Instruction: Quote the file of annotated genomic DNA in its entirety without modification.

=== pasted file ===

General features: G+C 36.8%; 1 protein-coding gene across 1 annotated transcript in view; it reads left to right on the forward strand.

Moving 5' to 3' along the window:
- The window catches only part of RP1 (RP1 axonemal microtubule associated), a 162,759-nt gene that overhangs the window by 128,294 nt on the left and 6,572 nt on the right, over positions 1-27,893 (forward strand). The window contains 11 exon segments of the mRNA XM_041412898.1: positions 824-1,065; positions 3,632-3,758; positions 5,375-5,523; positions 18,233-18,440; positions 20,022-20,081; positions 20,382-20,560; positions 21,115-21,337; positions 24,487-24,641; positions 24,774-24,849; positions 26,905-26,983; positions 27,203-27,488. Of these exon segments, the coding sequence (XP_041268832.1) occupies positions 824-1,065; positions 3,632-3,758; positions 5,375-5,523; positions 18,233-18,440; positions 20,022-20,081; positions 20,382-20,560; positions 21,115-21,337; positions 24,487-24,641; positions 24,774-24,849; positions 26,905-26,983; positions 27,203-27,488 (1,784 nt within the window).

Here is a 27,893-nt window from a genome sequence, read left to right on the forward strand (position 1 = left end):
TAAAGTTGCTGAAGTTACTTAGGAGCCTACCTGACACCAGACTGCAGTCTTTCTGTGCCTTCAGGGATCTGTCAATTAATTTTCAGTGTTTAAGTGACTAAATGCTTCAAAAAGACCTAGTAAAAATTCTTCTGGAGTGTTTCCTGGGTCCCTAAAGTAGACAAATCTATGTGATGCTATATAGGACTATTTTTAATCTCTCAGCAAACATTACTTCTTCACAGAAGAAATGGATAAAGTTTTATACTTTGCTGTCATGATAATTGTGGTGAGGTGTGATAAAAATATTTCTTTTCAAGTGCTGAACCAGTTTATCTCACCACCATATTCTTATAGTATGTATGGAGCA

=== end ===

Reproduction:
General features: G+C 36.8%; 1 protein-coding gene across 1 annotated transcript in view; it reads left to right on the forward strand.

Moving 5' to 3' along the window:
- The window catches only part of RP1 (RP1 axonemal microtubule associated), a 162,759-nt gene that overhangs the window by 128,294 nt on the left and 6,572 nt on the right, over positions 1-27,893 (forward strand). The window contains 11 exon segments of the mRNA XM_041412898.1: positions 824-1,065; positions 3,632-3,758; positions 5,375-5,523; positions 18,233-18,440; positions 20,022-20,081; positions 20,382-20,560; positions 21,115-21,337; positions 24,487-24,641; positions 24,774-24,849; positions 26,905-26,983; positions 27,203-27,488. Of these exon segments, the coding sequence (XP_041268832.1) occupies positions 824-1,065; positions 3,632-3,758; positions 5,375-5,523; positions 18,233-18,440; positions 20,022-20,081; positions 20,382-20,560; positions 21,115-21,337; positions 24,487-24,641; positions 24,774-24,849; positions 26,905-26,983; positions 27,203-27,488 (1,784 nt within the window).

Here is a 27,893-nt window from a genome sequence, read left to right on the forward strand (position 1 = left end):
TAAAGTTGCTGAAGTTACTTAGGAGCCTACCTGACACCAGACTGCAGTCTTTCTGTGCCTTCAGGGATCTGTCAATTAATTTTCAGTGTTTAAGTGACTAAATGCTTCAAAAAGACCTAGTAAAAATTCTTCTGGAGTGTTTCCTGGGTCCCTAAAGTAGACAAATCTATGTGATGCTATATAGGACTATTTTTAATCTCTCAGCAAACATTACTTCTTCACAGAAGAAATGGATAAAGTTTTATACTTTGCTGTCATGATAATTGTGGTGAGGTGTGATAAAAATATTTCTTTTCAAGTGCTGAACCAGTTTATCTCACCACCATATTCTTATAGTATGTATGGAGCA